The North/South set of beams have a 45 degree chamfer on each end and two opposing grooves. The upper groove is 2″ deep and the lower groove that sits on the post top is a half inch deep.
With the posts in their final position, I cut the North/South beams to length with a circular saw.
Next I lay out the upper 2″ groove and Connor makes a series of thin slices into the beam with a circular saw. These are then broken off with a hammer then the groove (or lap) is cleaned up with a chisel.
I lay out and cut the shallower groove on the opposite side of the beam in the same fashion as the first grooves.
These four grooves are then cut into the other beam.
The chamfers in the ends of the beams are cut with a circular saw set at a 45 degree angle. A large square is used as a guide.
The first beam was lifted into place but the groove on my end was too tight, so we brought it back down and trimmed it a bit.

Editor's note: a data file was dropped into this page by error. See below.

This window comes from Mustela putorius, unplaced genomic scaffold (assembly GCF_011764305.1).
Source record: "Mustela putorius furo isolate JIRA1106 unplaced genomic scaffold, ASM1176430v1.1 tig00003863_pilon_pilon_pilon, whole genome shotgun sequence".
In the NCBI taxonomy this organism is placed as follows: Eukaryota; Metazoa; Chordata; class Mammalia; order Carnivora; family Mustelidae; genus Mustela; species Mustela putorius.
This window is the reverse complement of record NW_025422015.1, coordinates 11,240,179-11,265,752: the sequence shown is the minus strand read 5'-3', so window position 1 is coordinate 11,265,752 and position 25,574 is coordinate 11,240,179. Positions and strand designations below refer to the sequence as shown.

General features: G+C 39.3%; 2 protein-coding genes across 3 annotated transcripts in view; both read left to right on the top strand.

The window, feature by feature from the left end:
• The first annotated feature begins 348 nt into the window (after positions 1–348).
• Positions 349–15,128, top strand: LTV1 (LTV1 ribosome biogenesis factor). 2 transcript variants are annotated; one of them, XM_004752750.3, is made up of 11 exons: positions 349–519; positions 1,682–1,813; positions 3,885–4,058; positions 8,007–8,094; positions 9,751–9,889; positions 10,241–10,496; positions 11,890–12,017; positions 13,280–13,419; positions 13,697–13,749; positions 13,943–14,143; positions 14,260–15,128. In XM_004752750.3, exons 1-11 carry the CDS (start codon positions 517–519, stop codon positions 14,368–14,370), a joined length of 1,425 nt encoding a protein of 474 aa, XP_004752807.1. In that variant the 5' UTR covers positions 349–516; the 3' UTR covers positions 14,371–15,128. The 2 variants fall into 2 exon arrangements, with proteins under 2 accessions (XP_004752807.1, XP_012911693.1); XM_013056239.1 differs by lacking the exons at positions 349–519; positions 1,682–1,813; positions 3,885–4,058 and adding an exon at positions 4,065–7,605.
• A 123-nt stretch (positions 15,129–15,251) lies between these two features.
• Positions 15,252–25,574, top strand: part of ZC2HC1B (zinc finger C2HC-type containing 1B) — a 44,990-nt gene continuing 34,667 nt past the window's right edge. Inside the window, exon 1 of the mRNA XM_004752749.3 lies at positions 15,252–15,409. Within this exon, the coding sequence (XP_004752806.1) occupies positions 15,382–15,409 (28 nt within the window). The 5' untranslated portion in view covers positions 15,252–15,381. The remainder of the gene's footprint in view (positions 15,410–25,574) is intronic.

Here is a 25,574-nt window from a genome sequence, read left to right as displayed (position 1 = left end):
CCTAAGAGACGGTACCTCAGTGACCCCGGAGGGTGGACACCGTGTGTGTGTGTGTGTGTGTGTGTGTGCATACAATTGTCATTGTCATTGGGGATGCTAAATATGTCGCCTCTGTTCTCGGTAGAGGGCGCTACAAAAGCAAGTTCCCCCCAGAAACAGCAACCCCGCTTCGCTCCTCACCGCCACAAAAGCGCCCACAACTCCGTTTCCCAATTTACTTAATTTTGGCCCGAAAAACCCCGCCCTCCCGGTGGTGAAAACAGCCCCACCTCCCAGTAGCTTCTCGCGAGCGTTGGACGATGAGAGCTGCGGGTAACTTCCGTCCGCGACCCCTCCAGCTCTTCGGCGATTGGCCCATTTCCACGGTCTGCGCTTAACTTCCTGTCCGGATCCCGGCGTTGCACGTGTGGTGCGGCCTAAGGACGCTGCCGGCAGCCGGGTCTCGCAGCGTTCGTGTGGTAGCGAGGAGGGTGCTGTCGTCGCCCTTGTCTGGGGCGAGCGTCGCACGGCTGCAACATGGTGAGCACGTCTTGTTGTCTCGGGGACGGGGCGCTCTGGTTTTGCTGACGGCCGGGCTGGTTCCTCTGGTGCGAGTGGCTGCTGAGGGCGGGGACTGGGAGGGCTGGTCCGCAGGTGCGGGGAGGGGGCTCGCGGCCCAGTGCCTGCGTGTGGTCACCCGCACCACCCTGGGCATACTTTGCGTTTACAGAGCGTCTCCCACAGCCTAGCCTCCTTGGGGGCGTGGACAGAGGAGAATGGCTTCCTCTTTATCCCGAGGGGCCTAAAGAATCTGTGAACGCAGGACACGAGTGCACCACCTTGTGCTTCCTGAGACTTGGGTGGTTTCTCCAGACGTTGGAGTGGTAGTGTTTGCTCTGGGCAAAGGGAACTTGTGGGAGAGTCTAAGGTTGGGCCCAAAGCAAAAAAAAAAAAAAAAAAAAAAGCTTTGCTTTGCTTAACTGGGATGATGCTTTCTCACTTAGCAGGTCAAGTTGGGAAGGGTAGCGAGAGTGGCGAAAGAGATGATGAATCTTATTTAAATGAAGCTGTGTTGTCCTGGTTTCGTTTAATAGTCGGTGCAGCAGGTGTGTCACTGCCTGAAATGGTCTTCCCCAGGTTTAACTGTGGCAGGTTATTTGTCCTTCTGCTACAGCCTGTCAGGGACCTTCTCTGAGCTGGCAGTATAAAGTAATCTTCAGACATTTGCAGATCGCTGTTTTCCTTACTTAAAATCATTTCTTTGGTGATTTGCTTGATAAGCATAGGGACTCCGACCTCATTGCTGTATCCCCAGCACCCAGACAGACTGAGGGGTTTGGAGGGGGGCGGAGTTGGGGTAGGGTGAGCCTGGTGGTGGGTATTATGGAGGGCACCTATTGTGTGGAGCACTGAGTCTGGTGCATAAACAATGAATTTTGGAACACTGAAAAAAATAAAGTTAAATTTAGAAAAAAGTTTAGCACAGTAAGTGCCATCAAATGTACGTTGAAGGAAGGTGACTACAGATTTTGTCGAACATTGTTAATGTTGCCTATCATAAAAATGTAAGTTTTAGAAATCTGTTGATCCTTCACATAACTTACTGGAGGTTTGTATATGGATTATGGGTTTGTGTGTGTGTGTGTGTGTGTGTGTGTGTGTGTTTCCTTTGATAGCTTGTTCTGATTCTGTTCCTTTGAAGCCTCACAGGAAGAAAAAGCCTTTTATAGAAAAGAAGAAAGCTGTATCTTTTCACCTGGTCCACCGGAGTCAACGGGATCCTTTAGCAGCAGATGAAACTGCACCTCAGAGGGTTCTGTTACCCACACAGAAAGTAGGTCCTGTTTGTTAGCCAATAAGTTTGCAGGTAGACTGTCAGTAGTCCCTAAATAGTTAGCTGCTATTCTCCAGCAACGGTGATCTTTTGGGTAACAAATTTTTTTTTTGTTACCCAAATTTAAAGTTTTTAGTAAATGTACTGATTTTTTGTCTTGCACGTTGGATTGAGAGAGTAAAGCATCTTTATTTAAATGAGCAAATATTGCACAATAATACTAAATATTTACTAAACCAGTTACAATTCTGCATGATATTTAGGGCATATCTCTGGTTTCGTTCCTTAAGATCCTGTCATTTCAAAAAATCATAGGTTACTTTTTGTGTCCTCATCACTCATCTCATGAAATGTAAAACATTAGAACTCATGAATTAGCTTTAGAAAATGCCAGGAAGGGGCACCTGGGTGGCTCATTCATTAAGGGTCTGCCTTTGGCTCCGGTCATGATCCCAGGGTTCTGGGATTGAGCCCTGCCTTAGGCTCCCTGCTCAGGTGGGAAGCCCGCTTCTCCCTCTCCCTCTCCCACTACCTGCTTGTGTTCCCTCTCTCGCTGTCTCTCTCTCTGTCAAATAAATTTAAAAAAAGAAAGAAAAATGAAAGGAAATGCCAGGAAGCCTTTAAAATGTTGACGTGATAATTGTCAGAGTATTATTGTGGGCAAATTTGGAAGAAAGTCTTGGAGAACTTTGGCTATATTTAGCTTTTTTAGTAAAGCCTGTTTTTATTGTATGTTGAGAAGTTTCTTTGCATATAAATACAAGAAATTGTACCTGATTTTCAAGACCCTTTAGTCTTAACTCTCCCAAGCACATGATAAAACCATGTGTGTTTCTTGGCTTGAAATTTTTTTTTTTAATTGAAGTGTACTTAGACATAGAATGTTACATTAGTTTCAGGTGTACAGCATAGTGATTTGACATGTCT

And we tried it again and this time it fit. A few screws will hold the beam in place for now.
The chamfers are cut on the ends of the next beam and it’s lifted into place.
The East/West beams have 2″ deep laps that are open on the West end. On the other end, grooves will fit tightly over the North/South beams.
Countersunk holes are drilled in so a long lag bolt can secure the four beams to the posts.
Measurements are double checked, then these beams are laid out. They are cut to length and the grooves cut as before.
The East ends are chamfered in the same manner as the other beams.
The first beam is brought up and laid over the two North/South beams. Then it’s slid over and into place.
My end didn’t fit so we lifted it back out. I grabbed a taller ladder and circular saw and opened the groove up a bit. Then this beam fell in nicely.
We lifted the last beam and laid it across the frame then slid it over and dropped it into place.
And that’s the end of a very satisfying day.
Make the Curved Braces
For this structure I designed two similar braces. For the inside corners I have a small curved brace. These are made from 3″ thick stock. Connor’s neighbour, BJ, was kind enough to let us use his shop to make the braces.